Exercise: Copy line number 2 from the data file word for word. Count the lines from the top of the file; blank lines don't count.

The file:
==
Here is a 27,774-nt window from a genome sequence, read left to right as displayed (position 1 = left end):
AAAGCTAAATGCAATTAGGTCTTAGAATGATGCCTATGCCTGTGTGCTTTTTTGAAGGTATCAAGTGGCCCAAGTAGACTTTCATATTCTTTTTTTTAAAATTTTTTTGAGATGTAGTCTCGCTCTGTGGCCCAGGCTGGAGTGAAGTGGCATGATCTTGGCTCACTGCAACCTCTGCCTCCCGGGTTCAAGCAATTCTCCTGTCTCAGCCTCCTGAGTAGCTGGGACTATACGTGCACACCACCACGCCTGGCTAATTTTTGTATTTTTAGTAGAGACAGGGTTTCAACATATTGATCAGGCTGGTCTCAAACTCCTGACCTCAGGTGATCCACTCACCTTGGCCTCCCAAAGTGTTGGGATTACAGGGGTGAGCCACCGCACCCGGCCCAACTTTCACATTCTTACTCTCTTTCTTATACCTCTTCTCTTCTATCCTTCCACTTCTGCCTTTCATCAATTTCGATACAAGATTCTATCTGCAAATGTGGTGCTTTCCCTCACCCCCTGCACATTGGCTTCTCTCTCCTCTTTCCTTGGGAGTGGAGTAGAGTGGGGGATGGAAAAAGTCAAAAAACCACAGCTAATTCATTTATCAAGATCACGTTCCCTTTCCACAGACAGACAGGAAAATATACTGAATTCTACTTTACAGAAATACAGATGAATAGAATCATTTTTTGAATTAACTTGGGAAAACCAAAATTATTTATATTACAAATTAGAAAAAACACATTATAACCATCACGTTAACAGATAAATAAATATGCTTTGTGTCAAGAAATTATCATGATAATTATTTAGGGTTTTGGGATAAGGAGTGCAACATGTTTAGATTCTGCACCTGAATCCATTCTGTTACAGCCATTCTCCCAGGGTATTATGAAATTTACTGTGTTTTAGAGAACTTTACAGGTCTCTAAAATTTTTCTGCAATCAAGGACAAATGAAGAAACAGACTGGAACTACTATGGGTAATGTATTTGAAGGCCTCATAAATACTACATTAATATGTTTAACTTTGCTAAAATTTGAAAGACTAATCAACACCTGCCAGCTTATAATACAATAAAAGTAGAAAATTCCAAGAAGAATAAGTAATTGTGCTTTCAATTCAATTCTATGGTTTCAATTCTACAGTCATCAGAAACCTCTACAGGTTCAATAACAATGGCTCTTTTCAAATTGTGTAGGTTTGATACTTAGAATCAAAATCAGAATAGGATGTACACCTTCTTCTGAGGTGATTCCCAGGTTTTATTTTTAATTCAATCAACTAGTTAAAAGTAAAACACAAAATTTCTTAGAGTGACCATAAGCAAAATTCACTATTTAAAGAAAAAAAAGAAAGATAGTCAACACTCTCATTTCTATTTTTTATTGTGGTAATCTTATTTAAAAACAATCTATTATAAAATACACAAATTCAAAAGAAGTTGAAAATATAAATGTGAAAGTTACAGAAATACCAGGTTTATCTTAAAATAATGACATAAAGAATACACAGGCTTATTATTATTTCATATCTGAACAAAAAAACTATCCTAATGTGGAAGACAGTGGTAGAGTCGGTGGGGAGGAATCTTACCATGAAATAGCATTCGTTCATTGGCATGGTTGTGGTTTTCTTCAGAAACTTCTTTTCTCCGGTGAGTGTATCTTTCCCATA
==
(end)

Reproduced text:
AAAGCTAAATGCAATTAGGTCTTAGAATGATGCCTATGCCTGTGTGCTTTTTTGAAGGTATCAAGTGGCCCAAGTAGACTTTCATATTCTTTTTTTTAAAATTTTTTTGAGATGTAGTCTCGCTCTGTGGCCCAGGCTGGAGTGAAGTGGCATGATCTTGGCTCACTGCAACCTCTGCCTCCCGGGTTCAAGCAATTCTCCTGTCTCAGCCTCCTGAGTAGCTGGGACTATACGTGCACACCACCACGCCTGGCTAATTTTTGTATTTTTAGTAGAGACAGGGTTTCAACATATTGATCAGGCTGGTCTCAAACTCCTGACCTCAGGTGATCCACTCACCTTGGCCTCCCAAAGTGTTGGGATTACAGGGGTGAGCCACCGCACCCGGCCCAACTTTCACATTCTTACTCTCTTTCTTATACCTCTTCTCTTCTATCCTTCCACTTCTGCCTTTCATCAATTTCGATACAAGATTCTATCTGCAAATGTGGTGCTTTCCCTCACCCCCTGCACATTGGCTTCTCTCTCCTCTTTCCTTGGGAGTGGAGTAGAGTGGGGGATGGAAAAAGTCAAAAAACCACAGCTAATTCATTTATCAAGATCACGTTCCCTTTCCACAGACAGACAGGAAAATATACTGAATTCTACTTTACAGAAATACAGATGAATAGAATCATTTTTTGAATTAACTTGGGAAAACCAAAATTATTTATATTACAAATTAGAAAAAACACATTATAACCATCACGTTAACAGATAAATAAATATGCTTTGTGTCAAGAAATTATCATGATAATTATTTAGGGTTTTGGGATAAGGAGTGCAACATGTTTAGATTCTGCACCTGAATCCATTCTGTTACAGCCATTCTCCCAGGGTATTATGAAATTTACTGTGTTTTAGAGAACTTTACAGGTCTCTAAAATTTTTCTGCAATCAAGGACAAATGAAGAAACAGACTGGAACTACTATGGGTAATGTATTTGAAGGCCTCATAAATACTACATTAATATGTTTAACTTTGCTAAAATTTGAAAGACTAATCAACACCTGCCAGCTTATAATACAATAAAAGTAGAAAATTCCAAGAAGAATAAGTAATTGTGCTTTCAATTCAATTCTATGGTTTCAATTCTACAGTCATCAGAAACCTCTACAGGTTCAATAACAATGGCTCTTTTCAAATTGTGTAGGTTTGATACTTAGAATCAAAATCAGAATAGGATGTACACCTTCTTCTGAGGTGATTCCCAGGTTTTATTTTTAATTCAATCAACTAGTTAAAAGTAAAACACAAAATTTCTTAGAGTGACCATAAGCAAAATTCACTATTTAAAGAAAAAAAAGAAAGATAGTCAACACTCTCATTTCTATTTTTTATTGTGGTAATCTTATTTAAAAACAATCTATTATAAAATACACAAATTCAAAAGAAGTTGAAAATATAAATGTGAAAGTTACAGAAATACCAGGTTTATCTTAAAATAATGACATAAAGAATACACAGGCTTATTATTATTTCATATCTGAACAAAAAAACTATCCTAATGTGGAAGACAGTGGTAGAGTCGGTGGGGAGGAATCTTACCATGAAATAGCATTCGTTCATTGGCATGGTTGTGGTTTTCTTCAGAAACTTCTTTTCTCCGGTGAGTGTATCTTTCCCATA